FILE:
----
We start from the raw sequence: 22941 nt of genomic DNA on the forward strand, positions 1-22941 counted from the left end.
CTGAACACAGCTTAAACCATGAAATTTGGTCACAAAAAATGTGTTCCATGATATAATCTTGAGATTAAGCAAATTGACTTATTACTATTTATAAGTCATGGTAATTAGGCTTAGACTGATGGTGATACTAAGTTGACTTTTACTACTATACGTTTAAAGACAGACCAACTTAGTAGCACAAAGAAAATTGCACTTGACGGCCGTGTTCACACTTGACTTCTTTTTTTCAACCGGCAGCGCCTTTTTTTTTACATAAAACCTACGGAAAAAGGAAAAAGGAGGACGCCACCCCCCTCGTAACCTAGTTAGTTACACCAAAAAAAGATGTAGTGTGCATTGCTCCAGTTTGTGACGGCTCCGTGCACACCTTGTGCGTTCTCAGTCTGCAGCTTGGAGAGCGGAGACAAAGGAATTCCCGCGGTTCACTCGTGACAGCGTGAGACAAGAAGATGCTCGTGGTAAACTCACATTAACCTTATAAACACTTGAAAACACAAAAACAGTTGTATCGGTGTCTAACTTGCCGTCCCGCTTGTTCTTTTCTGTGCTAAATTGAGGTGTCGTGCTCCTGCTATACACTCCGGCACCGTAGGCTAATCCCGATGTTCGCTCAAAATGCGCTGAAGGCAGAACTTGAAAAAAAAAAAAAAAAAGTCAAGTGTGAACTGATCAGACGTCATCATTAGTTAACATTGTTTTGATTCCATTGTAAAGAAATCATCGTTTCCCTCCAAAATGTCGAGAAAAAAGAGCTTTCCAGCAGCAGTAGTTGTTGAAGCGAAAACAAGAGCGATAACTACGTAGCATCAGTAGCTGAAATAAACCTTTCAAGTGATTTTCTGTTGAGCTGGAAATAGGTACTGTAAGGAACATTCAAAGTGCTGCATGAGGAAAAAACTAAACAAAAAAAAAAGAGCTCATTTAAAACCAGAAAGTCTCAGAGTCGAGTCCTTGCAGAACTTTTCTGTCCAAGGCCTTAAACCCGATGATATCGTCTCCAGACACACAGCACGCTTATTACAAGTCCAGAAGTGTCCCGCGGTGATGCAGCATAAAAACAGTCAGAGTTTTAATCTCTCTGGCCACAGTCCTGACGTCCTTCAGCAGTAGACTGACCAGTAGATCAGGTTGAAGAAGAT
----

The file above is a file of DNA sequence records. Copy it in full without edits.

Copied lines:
We start from the raw sequence: 22941 nt of genomic DNA on the forward strand, positions 1-22941 counted from the left end.
CTGAACACAGCTTAAACCATGAAATTTGGTCACAAAAAATGTGTTCCATGATATAATCTTGAGATTAAGCAAATTGACTTATTACTATTTATAAGTCATGGTAATTAGGCTTAGACTGATGGTGATACTAAGTTGACTTTTACTACTATACGTTTAAAGACAGACCAACTTAGTAGCACAAAGAAAATTGCACTTGACGGCCGTGTTCACACTTGACTTCTTTTTTTCAACCGGCAGCGCCTTTTTTTTTACATAAAACCTACGGAAAAAGGAAAAAGGAGGACGCCACCCCCCTCGTAACCTAGTTAGTTACACCAAAAAAAGATGTAGTGTGCATTGCTCCAGTTTGTGACGGCTCCGTGCACACCTTGTGCGTTCTCAGTCTGCAGCTTGGAGAGCGGAGACAAAGGAATTCCCGCGGTTCACTCGTGACAGCGTGAGACAAGAAGATGCTCGTGGTAAACTCACATTAACCTTATAAACACTTGAAAACACAAAAACAGTTGTATCGGTGTCTAACTTGCCGTCCCGCTTGTTCTTTTCTGTGCTAAATTGAGGTGTCGTGCTCCTGCTATACACTCCGGCACCGTAGGCTAATCCCGATGTTCGCTCAAAATGCGCTGAAGGCAGAACTTGAAAAAAAAAAAAAAAAAGTCAAGTGTGAACTGATCAGACGTCATCATTAGTTAACATTGTTTTGATTCCATTGTAAAGAAATCATCGTTTCCCTCCAAAATGTCGAGAAAAAAGAGCTTTCCAGCAGCAGTAGTTGTTGAAGCGAAAACAAGAGCGATAACTACGTAGCATCAGTAGCTGAAATAAACCTTTCAAGTGATTTTCTGTTGAGCTGGAAATAGGTACTGTAAGGAACATTCAAAGTGCTGCATGAGGAAAAAACTAAACAAAAAAAAAAGAGCTCATTTAAAACCAGAAAGTCTCAGAGTCGAGTCCTTGCAGAACTTTTCTGTCCAAGGCCTTAAACCCGATGATATCGTCTCCAGACACACAGCACGCTTATTACAAGTCCAGAAGTGTCCCGCGGTGATGCAGCATAAAAACAGTCAGAGTTTTAATCTCTCTGGCCACAGTCCTGACGTCCTTCAGCAGTAGACTGACCAGTAGATCAGGTTGAAGAAGAT